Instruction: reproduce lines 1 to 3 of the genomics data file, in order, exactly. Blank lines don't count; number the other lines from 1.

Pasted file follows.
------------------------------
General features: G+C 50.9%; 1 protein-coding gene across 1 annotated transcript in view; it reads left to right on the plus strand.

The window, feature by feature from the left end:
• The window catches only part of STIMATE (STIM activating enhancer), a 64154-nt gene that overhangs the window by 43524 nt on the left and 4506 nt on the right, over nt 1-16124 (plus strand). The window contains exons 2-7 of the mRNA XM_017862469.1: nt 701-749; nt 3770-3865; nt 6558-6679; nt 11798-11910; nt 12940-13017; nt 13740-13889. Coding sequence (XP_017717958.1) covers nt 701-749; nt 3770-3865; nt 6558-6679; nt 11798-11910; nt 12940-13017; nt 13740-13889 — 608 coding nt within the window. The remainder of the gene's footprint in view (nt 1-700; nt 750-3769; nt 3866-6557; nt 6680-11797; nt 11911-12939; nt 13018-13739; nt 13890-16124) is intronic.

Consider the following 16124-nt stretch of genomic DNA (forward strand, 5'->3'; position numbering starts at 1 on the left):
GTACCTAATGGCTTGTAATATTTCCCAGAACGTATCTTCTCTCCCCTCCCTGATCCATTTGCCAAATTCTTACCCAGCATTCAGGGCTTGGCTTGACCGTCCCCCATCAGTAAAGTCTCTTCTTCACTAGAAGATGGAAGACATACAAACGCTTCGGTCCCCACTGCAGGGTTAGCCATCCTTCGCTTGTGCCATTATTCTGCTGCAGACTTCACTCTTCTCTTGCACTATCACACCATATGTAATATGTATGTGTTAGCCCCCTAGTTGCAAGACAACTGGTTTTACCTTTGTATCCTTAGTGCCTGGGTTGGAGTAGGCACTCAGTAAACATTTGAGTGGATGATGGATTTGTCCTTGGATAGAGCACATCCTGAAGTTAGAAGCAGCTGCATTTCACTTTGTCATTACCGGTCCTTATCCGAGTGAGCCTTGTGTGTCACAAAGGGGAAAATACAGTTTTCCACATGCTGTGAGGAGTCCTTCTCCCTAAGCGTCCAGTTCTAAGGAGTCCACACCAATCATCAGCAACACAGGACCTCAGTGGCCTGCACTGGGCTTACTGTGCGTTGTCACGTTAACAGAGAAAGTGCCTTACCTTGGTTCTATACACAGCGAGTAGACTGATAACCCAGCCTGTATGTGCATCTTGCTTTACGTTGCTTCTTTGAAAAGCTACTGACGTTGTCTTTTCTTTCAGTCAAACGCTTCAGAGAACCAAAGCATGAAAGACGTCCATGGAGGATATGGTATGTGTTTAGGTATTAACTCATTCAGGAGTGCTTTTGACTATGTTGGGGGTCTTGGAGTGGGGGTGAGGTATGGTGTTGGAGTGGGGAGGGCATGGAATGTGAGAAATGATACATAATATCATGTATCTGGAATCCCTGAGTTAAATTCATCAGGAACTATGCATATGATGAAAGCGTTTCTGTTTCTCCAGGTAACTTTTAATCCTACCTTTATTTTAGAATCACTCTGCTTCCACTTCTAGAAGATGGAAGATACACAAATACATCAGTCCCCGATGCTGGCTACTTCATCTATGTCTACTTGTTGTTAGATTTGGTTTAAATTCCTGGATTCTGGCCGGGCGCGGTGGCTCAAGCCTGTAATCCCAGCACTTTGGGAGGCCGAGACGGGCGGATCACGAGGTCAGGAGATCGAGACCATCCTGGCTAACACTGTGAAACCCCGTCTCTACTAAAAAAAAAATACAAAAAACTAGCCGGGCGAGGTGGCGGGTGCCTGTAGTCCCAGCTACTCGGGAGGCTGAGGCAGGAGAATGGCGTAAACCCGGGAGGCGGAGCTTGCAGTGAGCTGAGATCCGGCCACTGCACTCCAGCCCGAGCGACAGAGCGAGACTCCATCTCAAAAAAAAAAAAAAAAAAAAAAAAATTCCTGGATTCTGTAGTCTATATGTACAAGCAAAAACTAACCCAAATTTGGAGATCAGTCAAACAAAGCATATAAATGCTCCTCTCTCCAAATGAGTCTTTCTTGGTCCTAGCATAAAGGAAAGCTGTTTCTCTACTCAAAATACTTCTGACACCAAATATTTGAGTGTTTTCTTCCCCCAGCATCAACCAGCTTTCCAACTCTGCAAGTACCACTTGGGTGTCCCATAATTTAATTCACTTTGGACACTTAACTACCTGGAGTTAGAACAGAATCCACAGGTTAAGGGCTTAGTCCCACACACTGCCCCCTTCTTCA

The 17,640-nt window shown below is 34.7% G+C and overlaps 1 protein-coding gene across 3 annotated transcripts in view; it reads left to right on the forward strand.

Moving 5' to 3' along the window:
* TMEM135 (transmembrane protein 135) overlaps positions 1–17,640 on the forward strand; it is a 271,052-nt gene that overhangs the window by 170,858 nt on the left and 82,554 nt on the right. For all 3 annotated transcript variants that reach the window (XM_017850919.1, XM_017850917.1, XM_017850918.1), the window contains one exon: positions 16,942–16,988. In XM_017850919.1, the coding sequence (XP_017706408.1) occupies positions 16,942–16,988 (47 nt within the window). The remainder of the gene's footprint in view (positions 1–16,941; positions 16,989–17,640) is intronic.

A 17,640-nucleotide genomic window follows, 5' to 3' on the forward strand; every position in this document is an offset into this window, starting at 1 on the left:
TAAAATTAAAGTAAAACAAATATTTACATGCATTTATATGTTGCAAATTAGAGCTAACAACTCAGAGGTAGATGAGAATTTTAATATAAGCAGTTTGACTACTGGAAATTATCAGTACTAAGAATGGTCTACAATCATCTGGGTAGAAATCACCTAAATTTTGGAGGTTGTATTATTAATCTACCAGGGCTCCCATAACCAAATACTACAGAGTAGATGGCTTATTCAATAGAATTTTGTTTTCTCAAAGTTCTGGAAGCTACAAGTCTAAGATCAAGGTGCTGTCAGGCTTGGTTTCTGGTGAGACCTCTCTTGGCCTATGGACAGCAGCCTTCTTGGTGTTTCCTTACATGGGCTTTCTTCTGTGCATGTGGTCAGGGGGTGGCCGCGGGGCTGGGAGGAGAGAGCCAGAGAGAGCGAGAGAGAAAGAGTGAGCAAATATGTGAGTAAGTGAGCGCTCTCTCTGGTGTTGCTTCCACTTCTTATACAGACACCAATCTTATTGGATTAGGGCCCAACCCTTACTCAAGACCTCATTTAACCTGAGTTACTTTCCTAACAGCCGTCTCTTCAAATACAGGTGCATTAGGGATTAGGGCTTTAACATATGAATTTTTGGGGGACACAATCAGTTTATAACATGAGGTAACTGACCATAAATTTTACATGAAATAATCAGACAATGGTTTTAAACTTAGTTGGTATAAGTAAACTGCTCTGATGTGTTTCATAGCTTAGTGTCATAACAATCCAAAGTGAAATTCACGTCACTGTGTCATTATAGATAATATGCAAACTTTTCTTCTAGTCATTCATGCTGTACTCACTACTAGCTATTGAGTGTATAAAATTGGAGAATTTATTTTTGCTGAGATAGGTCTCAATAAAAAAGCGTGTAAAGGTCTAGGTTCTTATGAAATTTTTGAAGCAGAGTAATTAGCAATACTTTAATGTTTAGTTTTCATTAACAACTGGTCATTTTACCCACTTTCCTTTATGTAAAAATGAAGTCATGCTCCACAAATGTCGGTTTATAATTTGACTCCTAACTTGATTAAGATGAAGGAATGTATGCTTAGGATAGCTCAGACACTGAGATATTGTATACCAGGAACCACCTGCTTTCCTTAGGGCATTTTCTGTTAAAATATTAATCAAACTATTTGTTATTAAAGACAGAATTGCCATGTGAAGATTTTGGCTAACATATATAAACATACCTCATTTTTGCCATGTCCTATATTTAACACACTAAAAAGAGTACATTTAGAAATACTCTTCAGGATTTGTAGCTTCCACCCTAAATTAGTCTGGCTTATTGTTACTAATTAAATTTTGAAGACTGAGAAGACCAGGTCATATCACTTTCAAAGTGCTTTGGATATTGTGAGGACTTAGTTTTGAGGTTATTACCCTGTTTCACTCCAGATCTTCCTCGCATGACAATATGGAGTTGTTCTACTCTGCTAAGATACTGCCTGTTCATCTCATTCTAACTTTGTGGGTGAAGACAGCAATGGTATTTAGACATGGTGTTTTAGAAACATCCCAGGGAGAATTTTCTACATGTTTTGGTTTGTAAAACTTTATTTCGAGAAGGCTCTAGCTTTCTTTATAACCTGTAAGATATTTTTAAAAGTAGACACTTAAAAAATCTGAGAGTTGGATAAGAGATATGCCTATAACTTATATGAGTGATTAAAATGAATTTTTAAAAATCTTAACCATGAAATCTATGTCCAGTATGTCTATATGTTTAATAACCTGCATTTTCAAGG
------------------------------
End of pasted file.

General features: G+C 50.9%; 1 protein-coding gene across 1 annotated transcript in view; it reads left to right on the plus strand.

The window, feature by feature from the left end:
• The window catches only part of STIMATE (STIM activating enhancer), a 64154-nt gene that overhangs the window by 43524 nt on the left and 4506 nt on the right, over nt 1-16124 (plus strand). The window contains exons 2-7 of the mRNA XM_017862469.1: nt 701-749; nt 3770-3865; nt 6558-6679; nt 11798-11910; nt 12940-13017; nt 13740-13889. Coding sequence (XP_017717958.1) covers nt 701-749; nt 3770-3865; nt 6558-6679; nt 11798-11910; nt 12940-13017; nt 13740-13889 — 608 coding nt within the window. The remainder of the gene's footprint in view (nt 1-700; nt 750-3769; nt 3866-6557; nt 6680-11797; nt 11911-12939; nt 13018-13739; nt 13890-16124) is intronic.